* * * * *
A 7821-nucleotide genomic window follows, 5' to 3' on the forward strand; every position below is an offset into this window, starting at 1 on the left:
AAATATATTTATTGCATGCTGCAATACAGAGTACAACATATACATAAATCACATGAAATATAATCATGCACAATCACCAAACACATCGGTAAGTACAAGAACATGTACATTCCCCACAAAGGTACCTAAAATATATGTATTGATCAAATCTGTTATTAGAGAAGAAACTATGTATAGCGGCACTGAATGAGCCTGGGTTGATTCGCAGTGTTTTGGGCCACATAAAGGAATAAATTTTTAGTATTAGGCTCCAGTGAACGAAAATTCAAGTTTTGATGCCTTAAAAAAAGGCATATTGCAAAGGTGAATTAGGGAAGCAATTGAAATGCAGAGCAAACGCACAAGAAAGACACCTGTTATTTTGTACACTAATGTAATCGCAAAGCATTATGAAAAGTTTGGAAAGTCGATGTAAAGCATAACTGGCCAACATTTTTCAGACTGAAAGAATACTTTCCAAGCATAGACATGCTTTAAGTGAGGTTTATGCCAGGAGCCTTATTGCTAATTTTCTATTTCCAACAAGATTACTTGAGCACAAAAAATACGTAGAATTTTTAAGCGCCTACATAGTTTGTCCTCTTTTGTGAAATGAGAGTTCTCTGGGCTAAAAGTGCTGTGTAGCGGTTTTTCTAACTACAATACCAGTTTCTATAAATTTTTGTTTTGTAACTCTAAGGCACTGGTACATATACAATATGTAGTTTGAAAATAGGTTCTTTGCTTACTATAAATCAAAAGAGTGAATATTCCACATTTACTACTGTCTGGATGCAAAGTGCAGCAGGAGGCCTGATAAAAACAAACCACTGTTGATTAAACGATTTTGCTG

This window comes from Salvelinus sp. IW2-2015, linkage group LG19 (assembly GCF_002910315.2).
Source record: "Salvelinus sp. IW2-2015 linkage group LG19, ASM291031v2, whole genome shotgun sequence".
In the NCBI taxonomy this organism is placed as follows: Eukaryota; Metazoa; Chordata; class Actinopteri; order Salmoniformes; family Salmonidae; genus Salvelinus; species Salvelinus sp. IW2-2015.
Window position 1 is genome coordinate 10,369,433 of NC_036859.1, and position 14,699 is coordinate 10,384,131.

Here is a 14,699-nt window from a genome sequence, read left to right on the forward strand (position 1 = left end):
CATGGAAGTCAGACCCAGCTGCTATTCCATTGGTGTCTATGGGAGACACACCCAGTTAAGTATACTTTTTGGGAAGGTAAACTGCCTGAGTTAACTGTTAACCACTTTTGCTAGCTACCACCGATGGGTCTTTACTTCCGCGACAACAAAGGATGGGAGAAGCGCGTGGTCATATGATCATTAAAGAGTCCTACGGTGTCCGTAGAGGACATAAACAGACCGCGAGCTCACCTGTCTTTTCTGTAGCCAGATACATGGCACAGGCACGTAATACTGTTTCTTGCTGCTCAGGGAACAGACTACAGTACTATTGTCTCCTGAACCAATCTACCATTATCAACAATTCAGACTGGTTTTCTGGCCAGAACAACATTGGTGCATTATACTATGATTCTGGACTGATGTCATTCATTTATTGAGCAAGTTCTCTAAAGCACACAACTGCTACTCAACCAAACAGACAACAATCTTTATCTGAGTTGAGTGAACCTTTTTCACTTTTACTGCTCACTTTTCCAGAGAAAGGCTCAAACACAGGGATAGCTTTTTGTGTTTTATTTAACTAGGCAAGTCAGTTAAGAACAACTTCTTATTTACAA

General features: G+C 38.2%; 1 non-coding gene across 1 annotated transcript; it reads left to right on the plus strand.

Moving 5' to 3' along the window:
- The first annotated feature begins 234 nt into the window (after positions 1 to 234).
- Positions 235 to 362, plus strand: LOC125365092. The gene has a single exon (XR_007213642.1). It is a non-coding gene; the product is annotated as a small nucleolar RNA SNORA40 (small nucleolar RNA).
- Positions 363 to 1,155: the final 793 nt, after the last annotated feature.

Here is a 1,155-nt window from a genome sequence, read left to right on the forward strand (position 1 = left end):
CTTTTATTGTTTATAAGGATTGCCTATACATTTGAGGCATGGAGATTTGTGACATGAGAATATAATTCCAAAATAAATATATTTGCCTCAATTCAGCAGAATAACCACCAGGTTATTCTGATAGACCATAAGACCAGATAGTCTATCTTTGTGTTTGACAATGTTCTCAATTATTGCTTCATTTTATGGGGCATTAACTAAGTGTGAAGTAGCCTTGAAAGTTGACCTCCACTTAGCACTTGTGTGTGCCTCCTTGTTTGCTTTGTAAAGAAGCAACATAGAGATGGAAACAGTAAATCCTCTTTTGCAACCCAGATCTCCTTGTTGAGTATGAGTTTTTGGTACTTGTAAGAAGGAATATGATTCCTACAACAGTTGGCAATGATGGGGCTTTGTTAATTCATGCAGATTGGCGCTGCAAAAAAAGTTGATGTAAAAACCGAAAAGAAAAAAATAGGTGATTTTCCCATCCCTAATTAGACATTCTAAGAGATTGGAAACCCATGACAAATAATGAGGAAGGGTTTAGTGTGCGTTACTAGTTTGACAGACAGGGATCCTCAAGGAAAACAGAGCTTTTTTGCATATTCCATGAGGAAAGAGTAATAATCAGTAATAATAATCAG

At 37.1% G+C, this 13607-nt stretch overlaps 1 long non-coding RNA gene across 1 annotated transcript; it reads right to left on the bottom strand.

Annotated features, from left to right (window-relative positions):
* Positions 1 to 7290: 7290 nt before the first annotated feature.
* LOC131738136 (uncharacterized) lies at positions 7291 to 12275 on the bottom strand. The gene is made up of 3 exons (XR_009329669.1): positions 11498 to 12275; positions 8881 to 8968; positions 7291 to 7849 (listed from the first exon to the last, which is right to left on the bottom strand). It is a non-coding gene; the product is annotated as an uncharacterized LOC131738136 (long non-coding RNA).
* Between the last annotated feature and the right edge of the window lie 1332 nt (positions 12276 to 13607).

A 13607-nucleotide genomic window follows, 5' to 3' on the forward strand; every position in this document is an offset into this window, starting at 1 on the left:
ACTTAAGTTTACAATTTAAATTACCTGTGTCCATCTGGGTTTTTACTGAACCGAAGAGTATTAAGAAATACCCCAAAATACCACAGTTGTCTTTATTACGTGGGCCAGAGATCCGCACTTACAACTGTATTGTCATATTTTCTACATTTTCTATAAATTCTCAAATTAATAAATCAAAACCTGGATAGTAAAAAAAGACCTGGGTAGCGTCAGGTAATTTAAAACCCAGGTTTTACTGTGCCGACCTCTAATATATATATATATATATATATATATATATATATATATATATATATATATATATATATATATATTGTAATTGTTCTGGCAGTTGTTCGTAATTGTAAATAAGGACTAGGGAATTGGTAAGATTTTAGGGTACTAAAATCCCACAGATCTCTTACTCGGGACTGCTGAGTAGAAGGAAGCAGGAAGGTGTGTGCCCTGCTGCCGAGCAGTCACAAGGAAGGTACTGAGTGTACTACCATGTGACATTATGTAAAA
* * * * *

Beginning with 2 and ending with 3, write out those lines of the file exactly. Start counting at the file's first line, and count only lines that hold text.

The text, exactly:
AAATATATTTATTGCATGCTGCAATACAGAGTACAACATATACATAAATCACATGAAATATAATCATGCACAATCACCAAACACATCGGTAAGTACAAGAACATGTACATTCCCCACAAAGGTACCTAAAATATATGTATTGATCAAATCTGTTATTAGAGAAGAAACTATGTATAGCGGCACTGAATGAGCCTGGGTTGATTCGCAGTGTTTTGGGCCACATAAAGGAATAAATTTTTAGTATTAGGCTCCAGTGAACGAAAATTCAAGTTTTGATGCCTTAAAAAAAGGCATATTGCAAAGGTGAATTAGGGAAGCAATTGAAATGCAGAGCAAACGCACAAGAAAGACACCTGTTATTTTGTACACTAATGTAATCGCAAAGCATTATGAAAAGTTTGGAAAGTCGATGTAAAGCATAACTGGCCAACATTTTTCAGACTGAAAGAATACTTTCCAAGCATAGACATGCTTTAAGTGAGGTTTATGCCAGGAGCCTTATTGCTAATTTTCTATTTCCAACAAGATTACTTGAGCACAAAAAATACGTAGAATTTTTAAGCGCCTACATAGTTTGTCCTCTTTTGTGAAATGAGAGTTCTCTGGGCTAAAAGTGCTGTGTAGCGGTTTTTCTAACTACAATACCAGTTTCTATAAATTTTTGTTTTGTAACTCTAAGGCACTGGTACATATACAATATGTAGTTTGAAAATAGGTTCTTTGCTTACTATAAATCAAAAGAGTGAATATTCCACATTTACTACTGTCTGGATGCAAAGTGCAGCAGGAGGCCTGATAAAAACAAACCACTGTTGATTAAACGATTTTGCTG

This window comes from Salvelinus sp. IW2-2015, linkage group LG19 (assembly GCF_002910315.2).